head, double penis, superfluous digits, etc. redundancy of growth at
given points.

(8) From imperfect differentiation of the sexual organs hermaphro-
dites (organs intermediate between male and female), male organs with
certain feminine characters, female organs with certain well-marked
male characters.

(9) From the doubling of parts, or of the entire body double mon-
sters, double heads, double bodies, extra limbs, etc. redundant devel-
opment. (Plato xix, Figs. 1, 2, 3.)

The came* of monstrosities are varied. Some, like extra digits, lack
of horns, etc., nin in families, which produce them with absolute cer-
tainty when bred in the direct line, although they were originally
acquired j>ecnliarities, which have merely been fixed by long habit in
successive generations. The earliest horse had five toes, and even the
most recent fossil horse had three toes, of which the two lateral ones
are still represented in the modern horse by the two splint bones. Yet
if our horse develops an extra toe it is pronounced a monstrosity. A
more genuine monstrosity is the solid hoofed pig. in which two toes
have been merged into one. Another of the same kind is the solid
shank bone of the ox, which consists of two tamos united into one. but
which are still found apart in the early fotu.-. Though originally
acquired peculiarities, these now breed as invariably as color or form.


Other monstrosities seem to have started in too close breeding, by
which the powers of symmetrical development are impaired, just as the
procreative power weakens under continuous breeding from the closest
blood relations. A monstrosity consisting in the absence of an organ
often depends on a simple lack of development, the result of disease or
injury, as a young bone is permanently shortened by being broken
across the soft part between the shaft and the end, the only part where
increase in length can take place. As the result of the injury the soft
growing layer becomes prematurely hard and all increase in length at
that end of the bone ceases. This will account for some cases of
absence of eye, limb, or other organ.

Sometimes a monstrosity is due to the inclosure of one ovum in
another, while the latter is still but a soft mass of cells and can easily
close around the first. Here each ovum has an independent life, and
they develop simultaneously, only the outer one having direct connec-
tion with the womb, and being furnished with abundant nourishment
advances most rapidly and perfectly, while the inclosed and starved
ovum is dwarfed and imperfect often to the last degree.

In many cases of excess of parts, the extra part or member is mani-
festly derived from the same ovum, and even the same part of the
ovum, being merely effort of a redundancy and vagary of growth.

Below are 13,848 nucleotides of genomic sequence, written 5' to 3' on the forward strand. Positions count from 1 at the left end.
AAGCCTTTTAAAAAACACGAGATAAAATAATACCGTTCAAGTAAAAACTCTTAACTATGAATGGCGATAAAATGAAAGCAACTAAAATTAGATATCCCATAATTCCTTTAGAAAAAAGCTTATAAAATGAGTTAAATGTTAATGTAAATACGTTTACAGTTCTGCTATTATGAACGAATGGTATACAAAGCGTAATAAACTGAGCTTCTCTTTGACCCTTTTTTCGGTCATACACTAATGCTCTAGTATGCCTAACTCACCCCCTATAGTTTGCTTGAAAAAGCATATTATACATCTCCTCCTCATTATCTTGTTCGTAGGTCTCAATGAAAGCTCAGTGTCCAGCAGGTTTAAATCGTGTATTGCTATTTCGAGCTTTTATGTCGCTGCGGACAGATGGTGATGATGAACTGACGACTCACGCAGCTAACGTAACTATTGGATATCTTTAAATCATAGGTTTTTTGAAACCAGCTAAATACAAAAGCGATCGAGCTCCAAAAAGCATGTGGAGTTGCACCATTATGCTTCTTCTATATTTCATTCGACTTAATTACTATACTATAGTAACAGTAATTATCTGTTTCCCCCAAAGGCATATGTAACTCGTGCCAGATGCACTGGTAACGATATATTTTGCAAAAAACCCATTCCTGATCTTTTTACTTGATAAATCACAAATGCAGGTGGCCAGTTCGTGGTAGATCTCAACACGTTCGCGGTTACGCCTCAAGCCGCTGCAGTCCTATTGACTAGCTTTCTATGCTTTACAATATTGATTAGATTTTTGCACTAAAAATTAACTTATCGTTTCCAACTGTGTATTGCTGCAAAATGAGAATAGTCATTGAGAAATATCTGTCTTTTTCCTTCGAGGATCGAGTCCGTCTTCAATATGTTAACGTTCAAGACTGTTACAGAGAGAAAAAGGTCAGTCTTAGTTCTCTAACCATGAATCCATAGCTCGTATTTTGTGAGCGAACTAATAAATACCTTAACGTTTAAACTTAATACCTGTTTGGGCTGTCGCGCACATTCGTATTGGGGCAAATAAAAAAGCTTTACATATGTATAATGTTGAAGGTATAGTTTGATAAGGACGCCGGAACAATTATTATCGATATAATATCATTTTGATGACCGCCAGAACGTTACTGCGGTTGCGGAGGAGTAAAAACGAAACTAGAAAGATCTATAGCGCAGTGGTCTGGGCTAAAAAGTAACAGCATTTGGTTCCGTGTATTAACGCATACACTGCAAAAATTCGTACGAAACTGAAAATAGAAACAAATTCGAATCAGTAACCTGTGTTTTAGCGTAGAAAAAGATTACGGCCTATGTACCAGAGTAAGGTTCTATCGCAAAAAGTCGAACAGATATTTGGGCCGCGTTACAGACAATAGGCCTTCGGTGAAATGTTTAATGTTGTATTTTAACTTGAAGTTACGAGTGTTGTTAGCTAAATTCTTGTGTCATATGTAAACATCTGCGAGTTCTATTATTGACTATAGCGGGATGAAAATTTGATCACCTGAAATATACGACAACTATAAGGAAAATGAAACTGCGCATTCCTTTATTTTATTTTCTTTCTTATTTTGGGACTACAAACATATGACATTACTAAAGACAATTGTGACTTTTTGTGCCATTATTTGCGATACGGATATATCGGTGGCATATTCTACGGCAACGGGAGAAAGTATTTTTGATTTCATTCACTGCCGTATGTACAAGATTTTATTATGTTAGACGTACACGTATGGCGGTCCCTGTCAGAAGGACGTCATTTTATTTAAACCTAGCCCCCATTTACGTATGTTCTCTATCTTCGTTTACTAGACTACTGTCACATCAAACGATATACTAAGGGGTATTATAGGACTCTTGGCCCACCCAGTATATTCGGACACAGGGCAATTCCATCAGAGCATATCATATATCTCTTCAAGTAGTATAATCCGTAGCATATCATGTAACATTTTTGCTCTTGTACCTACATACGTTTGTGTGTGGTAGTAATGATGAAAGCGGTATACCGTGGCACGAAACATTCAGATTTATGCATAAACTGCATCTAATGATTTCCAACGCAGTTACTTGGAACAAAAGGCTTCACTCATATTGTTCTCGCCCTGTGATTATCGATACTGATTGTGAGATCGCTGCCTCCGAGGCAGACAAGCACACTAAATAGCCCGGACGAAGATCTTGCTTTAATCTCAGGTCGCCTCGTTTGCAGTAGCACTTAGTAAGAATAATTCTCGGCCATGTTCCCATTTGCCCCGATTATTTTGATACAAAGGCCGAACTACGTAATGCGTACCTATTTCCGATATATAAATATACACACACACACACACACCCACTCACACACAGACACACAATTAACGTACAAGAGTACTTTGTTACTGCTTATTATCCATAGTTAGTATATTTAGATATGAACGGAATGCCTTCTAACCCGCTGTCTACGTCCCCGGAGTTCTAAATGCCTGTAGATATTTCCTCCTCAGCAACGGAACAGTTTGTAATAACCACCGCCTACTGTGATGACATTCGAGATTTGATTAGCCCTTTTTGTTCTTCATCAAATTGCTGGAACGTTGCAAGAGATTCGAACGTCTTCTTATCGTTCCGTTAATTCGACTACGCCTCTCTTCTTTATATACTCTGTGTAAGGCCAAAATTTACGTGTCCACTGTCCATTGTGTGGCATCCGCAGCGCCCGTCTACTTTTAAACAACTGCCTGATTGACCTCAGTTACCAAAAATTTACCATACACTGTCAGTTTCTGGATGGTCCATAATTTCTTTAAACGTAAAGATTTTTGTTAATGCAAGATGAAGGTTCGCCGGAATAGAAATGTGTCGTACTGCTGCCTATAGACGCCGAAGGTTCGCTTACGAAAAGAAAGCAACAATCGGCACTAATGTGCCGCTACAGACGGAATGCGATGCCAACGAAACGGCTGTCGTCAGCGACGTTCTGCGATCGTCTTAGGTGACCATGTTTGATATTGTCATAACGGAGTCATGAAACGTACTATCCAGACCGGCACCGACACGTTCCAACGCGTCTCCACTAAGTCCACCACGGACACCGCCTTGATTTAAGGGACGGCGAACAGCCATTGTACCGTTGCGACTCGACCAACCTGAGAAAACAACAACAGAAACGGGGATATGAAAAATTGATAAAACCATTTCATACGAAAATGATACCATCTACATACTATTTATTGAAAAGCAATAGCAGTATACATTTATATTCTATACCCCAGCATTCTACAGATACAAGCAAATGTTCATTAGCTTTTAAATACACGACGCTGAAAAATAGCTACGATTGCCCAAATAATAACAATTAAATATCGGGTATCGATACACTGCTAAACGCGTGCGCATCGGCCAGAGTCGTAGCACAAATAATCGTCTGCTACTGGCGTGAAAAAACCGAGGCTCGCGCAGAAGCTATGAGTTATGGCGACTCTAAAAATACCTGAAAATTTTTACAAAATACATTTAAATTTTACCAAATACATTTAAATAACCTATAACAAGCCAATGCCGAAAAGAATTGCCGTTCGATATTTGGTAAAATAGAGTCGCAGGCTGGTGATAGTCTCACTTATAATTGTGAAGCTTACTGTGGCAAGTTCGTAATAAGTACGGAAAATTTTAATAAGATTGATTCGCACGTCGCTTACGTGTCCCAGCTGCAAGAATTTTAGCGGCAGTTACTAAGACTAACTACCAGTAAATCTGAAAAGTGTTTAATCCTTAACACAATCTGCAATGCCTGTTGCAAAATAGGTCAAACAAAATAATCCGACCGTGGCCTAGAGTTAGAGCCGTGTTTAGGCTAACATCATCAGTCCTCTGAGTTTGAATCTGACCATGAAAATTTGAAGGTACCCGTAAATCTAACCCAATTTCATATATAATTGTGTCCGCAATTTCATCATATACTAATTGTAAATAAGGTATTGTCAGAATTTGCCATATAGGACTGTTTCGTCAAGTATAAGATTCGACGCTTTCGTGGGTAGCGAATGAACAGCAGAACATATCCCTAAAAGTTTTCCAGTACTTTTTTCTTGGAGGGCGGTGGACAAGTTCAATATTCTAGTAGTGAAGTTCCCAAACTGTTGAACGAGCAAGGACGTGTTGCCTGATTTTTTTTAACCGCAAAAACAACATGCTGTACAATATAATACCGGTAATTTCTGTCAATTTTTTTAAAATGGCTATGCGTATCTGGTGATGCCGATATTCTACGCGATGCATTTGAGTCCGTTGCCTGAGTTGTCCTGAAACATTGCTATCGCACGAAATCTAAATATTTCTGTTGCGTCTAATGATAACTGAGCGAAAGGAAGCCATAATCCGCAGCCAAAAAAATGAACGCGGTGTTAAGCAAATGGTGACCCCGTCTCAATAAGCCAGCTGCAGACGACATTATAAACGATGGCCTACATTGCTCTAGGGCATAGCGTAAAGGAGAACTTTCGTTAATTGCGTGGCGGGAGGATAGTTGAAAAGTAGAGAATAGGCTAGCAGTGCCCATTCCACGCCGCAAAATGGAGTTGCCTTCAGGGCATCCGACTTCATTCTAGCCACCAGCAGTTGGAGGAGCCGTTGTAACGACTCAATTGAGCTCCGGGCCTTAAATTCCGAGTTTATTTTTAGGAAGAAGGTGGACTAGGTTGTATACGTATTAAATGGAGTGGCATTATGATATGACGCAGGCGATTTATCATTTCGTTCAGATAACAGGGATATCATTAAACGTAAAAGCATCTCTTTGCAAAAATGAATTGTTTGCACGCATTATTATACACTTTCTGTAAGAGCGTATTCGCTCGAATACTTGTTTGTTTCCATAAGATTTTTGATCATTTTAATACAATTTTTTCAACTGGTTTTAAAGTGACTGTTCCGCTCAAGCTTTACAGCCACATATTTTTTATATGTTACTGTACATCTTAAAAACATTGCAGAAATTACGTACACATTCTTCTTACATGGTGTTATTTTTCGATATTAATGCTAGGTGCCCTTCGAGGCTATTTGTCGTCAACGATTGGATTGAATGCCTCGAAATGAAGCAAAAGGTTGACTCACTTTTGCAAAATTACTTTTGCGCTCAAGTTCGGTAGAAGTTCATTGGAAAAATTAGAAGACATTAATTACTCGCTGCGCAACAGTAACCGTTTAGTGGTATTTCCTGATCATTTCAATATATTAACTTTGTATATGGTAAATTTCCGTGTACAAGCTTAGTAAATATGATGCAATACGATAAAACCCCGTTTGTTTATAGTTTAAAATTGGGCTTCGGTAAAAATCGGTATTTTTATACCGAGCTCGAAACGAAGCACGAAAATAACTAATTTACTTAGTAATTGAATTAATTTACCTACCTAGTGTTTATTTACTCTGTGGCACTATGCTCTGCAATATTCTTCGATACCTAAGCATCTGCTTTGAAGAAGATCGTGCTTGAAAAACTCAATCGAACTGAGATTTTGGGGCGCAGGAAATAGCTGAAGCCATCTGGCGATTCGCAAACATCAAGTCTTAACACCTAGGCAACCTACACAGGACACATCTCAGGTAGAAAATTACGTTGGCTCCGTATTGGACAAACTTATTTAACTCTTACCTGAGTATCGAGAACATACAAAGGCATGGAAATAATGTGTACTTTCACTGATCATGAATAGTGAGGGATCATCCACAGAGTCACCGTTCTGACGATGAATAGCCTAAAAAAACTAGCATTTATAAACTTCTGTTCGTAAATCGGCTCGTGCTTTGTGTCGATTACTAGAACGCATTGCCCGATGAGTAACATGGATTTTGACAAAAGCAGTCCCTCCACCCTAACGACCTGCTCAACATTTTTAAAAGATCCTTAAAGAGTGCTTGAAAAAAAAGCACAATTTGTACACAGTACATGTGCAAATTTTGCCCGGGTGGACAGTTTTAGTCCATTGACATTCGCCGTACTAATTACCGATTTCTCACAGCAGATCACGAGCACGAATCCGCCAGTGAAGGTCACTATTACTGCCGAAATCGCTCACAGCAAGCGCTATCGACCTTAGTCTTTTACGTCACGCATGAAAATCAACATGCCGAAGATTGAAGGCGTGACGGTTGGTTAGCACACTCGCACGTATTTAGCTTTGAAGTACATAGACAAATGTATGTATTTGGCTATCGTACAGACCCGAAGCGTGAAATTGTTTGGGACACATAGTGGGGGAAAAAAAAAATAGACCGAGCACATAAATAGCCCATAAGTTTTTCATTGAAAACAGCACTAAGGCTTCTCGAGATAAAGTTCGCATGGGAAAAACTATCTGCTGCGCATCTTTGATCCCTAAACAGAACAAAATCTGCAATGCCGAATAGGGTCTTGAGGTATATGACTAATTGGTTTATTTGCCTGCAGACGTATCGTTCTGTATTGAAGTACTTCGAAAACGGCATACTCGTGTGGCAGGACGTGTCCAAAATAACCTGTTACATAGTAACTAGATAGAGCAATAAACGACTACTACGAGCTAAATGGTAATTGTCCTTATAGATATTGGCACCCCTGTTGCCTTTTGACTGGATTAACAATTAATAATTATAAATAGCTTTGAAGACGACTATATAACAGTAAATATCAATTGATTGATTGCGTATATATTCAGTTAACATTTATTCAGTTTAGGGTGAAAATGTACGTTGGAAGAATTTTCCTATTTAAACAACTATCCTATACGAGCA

Such cases include most instances of extra digits or other organs,
and even of double monsters, as manifested by the fact that such extra
organs grow from the normal identical organs. Hence the extra
digit is attached to the normal digit, the extra head to the one
neck, and extra tail to the croup, extra teeth to the existing teeth,
and even two similarly formed bodies are attached by some point
common to both, as the navels, breastbones, back, etc. (Plate xix,
Figs. 1, 2, 3.) This shows that both have been derived from the same
primitive layer of the embryo, which possessed the plastic power of
building up a given structure or set of organs. An inclosed ovum, on
the other hand, has no such identity or similarity of structure to the
part with which it is connected, showing an evident primary inde-
pendence of both life and the power of building tissues and organs.
The power of determining extra growth along a given natural line is
very highly developed in the early embryo, and is equally manifest in
the mature example of some of the lower forms of animal life. Thus
a newt will grow a new tail when that member has been cut oft', and a
starfish will develop as many new starfishes as the pieces made by cutting
up the original one. This power of growth in the embryo and in the
lower forms of animals is comparable to the branching out again of
a tree at the places from which branches have been lopped. The
presence of this vegetable-like power of growth in the embryo accounts
for most double monsters.

The influence of disease in modifying growth in the early embryo,
increasing, decreasing, distorting, etc., is well illustrated in the experi-


ments of St. Hilaire and Valentine in varnishing, shaking, or otherwise
disturbing the connections of eggs, and thereby producing monstrosities.
One can easily understand how inflammations and other causes of dis-

Online LibraryUnited States. Bureau of Animal IndustrySpecial report on diseases of cattle and on cattle feeding → online text (page 23 of 56)